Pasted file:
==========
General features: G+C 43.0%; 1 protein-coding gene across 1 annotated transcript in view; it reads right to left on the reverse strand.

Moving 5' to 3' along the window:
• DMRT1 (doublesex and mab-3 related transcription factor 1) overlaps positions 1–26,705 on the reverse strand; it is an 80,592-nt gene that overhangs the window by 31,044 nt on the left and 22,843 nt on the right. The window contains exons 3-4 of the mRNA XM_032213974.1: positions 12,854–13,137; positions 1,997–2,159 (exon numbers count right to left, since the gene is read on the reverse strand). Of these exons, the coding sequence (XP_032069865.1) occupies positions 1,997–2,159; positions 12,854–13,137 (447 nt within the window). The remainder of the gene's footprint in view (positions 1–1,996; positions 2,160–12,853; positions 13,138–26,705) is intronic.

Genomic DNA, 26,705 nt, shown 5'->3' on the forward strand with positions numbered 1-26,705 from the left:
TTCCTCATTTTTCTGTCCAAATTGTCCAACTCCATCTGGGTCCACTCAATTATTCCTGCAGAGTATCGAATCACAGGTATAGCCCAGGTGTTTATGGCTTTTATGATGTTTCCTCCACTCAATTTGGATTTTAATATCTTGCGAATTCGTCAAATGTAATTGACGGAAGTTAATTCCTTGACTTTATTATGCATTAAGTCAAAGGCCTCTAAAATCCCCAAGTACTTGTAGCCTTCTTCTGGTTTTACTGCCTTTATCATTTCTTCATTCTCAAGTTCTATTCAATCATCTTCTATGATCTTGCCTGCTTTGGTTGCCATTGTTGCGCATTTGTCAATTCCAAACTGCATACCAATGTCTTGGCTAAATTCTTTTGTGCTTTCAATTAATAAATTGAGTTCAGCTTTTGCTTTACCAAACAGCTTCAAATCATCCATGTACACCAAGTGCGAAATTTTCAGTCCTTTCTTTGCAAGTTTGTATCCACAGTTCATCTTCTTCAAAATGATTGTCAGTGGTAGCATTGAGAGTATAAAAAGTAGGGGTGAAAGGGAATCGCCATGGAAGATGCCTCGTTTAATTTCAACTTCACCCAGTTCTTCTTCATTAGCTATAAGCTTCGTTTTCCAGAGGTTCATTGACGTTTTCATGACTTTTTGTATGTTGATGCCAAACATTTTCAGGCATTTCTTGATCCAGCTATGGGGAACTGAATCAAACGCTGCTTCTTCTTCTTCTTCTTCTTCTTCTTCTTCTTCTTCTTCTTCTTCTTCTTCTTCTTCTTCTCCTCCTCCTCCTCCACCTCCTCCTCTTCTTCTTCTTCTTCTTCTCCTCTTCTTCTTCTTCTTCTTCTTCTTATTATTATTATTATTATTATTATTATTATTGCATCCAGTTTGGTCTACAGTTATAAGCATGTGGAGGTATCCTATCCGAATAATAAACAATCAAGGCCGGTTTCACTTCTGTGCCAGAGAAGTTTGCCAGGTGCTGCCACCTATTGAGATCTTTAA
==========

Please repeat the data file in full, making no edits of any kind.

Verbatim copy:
General features: G+C 43.0%; 1 protein-coding gene across 1 annotated transcript in view; it reads right to left on the reverse strand.

Moving 5' to 3' along the window:
• DMRT1 (doublesex and mab-3 related transcription factor 1) overlaps positions 1–26,705 on the reverse strand; it is an 80,592-nt gene that overhangs the window by 31,044 nt on the left and 22,843 nt on the right. The window contains exons 3-4 of the mRNA XM_032213974.1: positions 12,854–13,137; positions 1,997–2,159 (exon numbers count right to left, since the gene is read on the reverse strand). Of these exons, the coding sequence (XP_032069865.1) occupies positions 1,997–2,159; positions 12,854–13,137 (447 nt within the window). The remainder of the gene's footprint in view (positions 1–1,996; positions 2,160–12,853; positions 13,138–26,705) is intronic.

Genomic DNA, 26,705 nt, shown 5'->3' on the forward strand with positions numbered 1-26,705 from the left:
TTCCTCATTTTTCTGTCCAAATTGTCCAACTCCATCTGGGTCCACTCAATTATTCCTGCAGAGTATCGAATCACAGGTATAGCCCAGGTGTTTATGGCTTTTATGATGTTTCCTCCACTCAATTTGGATTTTAATATCTTGCGAATTCGTCAAATGTAATTGACGGAAGTTAATTCCTTGACTTTATTATGCATTAAGTCAAAGGCCTCTAAAATCCCCAAGTACTTGTAGCCTTCTTCTGGTTTTACTGCCTTTATCATTTCTTCATTCTCAAGTTCTATTCAATCATCTTCTATGATCTTGCCTGCTTTGGTTGCCATTGTTGCGCATTTGTCAATTCCAAACTGCATACCAATGTCTTGGCTAAATTCTTTTGTGCTTTCAATTAATAAATTGAGTTCAGCTTTTGCTTTACCAAACAGCTTCAAATCATCCATGTACACCAAGTGCGAAATTTTCAGTCCTTTCTTTGCAAGTTTGTATCCACAGTTCATCTTCTTCAAAATGATTGTCAGTGGTAGCATTGAGAGTATAAAAAGTAGGGGTGAAAGGGAATCGCCATGGAAGATGCCTCGTTTAATTTCAACTTCACCCAGTTCTTCTTCATTAGCTATAAGCTTCGTTTTCCAGAGGTTCATTGACGTTTTCATGACTTTTTGTATGTTGATGCCAAACATTTTCAGGCATTTCTTGATCCAGCTATGGGGAACTGAATCAAACGCTGCTTCTTCTTCTTCTTCTTCTTCTTCTTCTTCTTCTTCTTCTTCTTCTTCTTCTTCTTCTTCTCCTCCTCCTCCTCCACCTCCTCCTCTTCTTCTTCTTCTTCTTCTCCTCTTCTTCTTCTTCTTCTTCTTCTTATTATTATTATTATTATTATTATTATTATTGCATCCAGTTTGGTCTACAGTTATAAGCATGTGGAGGTATCCTATCCGAATAATAAACAATCAAGGCCGGTTTCACTTCTGTGCCAGAGAAGTTTGCCAGGTGCTGCCACCTATTGAGATCTTTAA